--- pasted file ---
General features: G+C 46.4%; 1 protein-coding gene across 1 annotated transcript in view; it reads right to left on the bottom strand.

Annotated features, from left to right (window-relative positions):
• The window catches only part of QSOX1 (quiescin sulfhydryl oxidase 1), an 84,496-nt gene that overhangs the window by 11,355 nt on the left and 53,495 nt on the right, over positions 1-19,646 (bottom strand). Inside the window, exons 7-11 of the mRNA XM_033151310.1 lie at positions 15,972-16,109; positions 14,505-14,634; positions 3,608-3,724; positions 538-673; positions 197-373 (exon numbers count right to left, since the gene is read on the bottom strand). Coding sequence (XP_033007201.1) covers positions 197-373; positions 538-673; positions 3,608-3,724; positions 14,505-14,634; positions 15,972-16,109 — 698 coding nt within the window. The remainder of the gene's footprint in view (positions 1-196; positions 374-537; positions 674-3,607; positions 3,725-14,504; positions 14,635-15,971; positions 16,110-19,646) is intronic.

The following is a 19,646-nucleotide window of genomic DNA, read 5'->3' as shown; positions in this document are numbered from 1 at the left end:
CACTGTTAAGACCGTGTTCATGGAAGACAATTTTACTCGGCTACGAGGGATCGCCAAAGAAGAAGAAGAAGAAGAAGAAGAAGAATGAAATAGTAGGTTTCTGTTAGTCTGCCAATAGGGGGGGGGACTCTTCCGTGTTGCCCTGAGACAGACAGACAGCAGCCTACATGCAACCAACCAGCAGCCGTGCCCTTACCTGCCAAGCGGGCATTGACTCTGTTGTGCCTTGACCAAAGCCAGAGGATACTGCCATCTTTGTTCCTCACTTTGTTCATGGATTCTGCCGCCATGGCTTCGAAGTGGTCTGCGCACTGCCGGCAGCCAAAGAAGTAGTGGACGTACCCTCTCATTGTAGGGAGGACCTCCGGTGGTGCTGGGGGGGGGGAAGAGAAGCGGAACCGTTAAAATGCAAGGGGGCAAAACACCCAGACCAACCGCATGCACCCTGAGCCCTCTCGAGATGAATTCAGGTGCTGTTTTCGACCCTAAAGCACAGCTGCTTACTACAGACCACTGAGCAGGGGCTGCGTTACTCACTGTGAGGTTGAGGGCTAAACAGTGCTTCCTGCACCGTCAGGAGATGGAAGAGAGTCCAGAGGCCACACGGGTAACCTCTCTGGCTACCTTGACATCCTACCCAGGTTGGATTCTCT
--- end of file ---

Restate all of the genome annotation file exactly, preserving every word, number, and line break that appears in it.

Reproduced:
General features: G+C 46.4%; 1 protein-coding gene across 1 annotated transcript in view; it reads right to left on the bottom strand.

Annotated features, from left to right (window-relative positions):
• The window catches only part of QSOX1 (quiescin sulfhydryl oxidase 1), an 84,496-nt gene that overhangs the window by 11,355 nt on the left and 53,495 nt on the right, over positions 1-19,646 (bottom strand). Inside the window, exons 7-11 of the mRNA XM_033151310.1 lie at positions 15,972-16,109; positions 14,505-14,634; positions 3,608-3,724; positions 538-673; positions 197-373 (exon numbers count right to left, since the gene is read on the bottom strand). Coding sequence (XP_033007201.1) covers positions 197-373; positions 538-673; positions 3,608-3,724; positions 14,505-14,634; positions 15,972-16,109 — 698 coding nt within the window. The remainder of the gene's footprint in view (positions 1-196; positions 374-537; positions 674-3,607; positions 3,725-14,504; positions 14,635-15,971; positions 16,110-19,646) is intronic.

The following is a 19,646-nucleotide window of genomic DNA, read 5'->3' as shown; positions in this document are numbered from 1 at the left end:
CACTGTTAAGACCGTGTTCATGGAAGACAATTTTACTCGGCTACGAGGGATCGCCAAAGAAGAAGAAGAAGAAGAAGAAGAAGAATGAAATAGTAGGTTTCTGTTAGTCTGCCAATAGGGGGGGGGACTCTTCCGTGTTGCCCTGAGACAGACAGACAGCAGCCTACATGCAACCAACCAGCAGCCGTGCCCTTACCTGCCAAGCGGGCATTGACTCTGTTGTGCCTTGACCAAAGCCAGAGGATACTGCCATCTTTGTTCCTCACTTTGTTCATGGATTCTGCCGCCATGGCTTCGAAGTGGTCTGCGCACTGCCGGCAGCCAAAGAAGTAGTGGACGTACCCTCTCATTGTAGGGAGGACCTCCGGTGGTGCTGGGGGGGGGGAAGAGAAGCGGAACCGTTAAAATGCAAGGGGGCAAAACACCCAGACCAACCGCATGCACCCTGAGCCCTCTCGAGATGAATTCAGGTGCTGTTTTCGACCCTAAAGCACAGCTGCTTACTACAGACCACTGAGCAGGGGCTGCGTTACTCACTGTGAGGTTGAGGGCTAAACAGTGCTTCCTGCACCGTCAGGAGATGGAAGAGAGTCCAGAGGCCACACGGGTAACCTCTCTGGCTACCTTGACATCCTACCCAGGTTGGATTCTCT